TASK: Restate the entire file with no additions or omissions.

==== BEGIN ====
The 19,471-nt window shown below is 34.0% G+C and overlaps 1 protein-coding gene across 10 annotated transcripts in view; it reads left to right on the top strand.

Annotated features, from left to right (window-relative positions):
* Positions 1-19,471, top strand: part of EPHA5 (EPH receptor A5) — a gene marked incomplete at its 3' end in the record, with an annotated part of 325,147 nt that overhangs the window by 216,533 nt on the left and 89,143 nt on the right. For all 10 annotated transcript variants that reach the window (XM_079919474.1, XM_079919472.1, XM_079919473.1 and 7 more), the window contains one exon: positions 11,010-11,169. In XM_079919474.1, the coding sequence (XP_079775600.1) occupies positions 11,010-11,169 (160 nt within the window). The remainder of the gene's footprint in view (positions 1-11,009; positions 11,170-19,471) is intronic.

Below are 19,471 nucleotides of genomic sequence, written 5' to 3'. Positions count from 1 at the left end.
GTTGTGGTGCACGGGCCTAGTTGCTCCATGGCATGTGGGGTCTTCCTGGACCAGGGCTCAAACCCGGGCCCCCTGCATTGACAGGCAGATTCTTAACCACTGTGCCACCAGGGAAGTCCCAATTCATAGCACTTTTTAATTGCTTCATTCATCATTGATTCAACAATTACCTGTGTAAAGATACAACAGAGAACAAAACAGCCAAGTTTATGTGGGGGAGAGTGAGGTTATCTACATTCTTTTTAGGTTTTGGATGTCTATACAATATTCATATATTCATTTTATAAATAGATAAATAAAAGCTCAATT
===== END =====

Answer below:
The 19,471-nt window shown below is 34.0% G+C and overlaps 1 protein-coding gene across 10 annotated transcripts in view; it reads left to right on the top strand.

Annotated features, from left to right (window-relative positions):
* Positions 1-19,471, top strand: part of EPHA5 (EPH receptor A5) — a gene marked incomplete at its 3' end in the record, with an annotated part of 325,147 nt that overhangs the window by 216,533 nt on the left and 89,143 nt on the right. For all 10 annotated transcript variants that reach the window (XM_079919474.1, XM_079919472.1, XM_079919473.1 and 7 more), the window contains one exon: positions 11,010-11,169. In XM_079919474.1, the coding sequence (XP_079775600.1) occupies positions 11,010-11,169 (160 nt within the window). The remainder of the gene's footprint in view (positions 1-11,009; positions 11,170-19,471) is intronic.

Below are 19,471 nucleotides of genomic sequence, written 5' to 3'. Positions count from 1 at the left end.
GTTGTGGTGCACGGGCCTAGTTGCTCCATGGCATGTGGGGTCTTCCTGGACCAGGGCTCAAACCCGGGCCCCCTGCATTGACAGGCAGATTCTTAACCACTGTGCCACCAGGGAAGTCCCAATTCATAGCACTTTTTAATTGCTTCATTCATCATTGATTCAACAATTACCTGTGTAAAGATACAACAGAGAACAAAACAGCCAAGTTTATGTGGGGGAGAGTGAGGTTATCTACATTCTTTTTAGGTTTTGGATGTCTATACAATATTCATATATTCATTTTATAAATAGATAAATAAAAGCTCAATT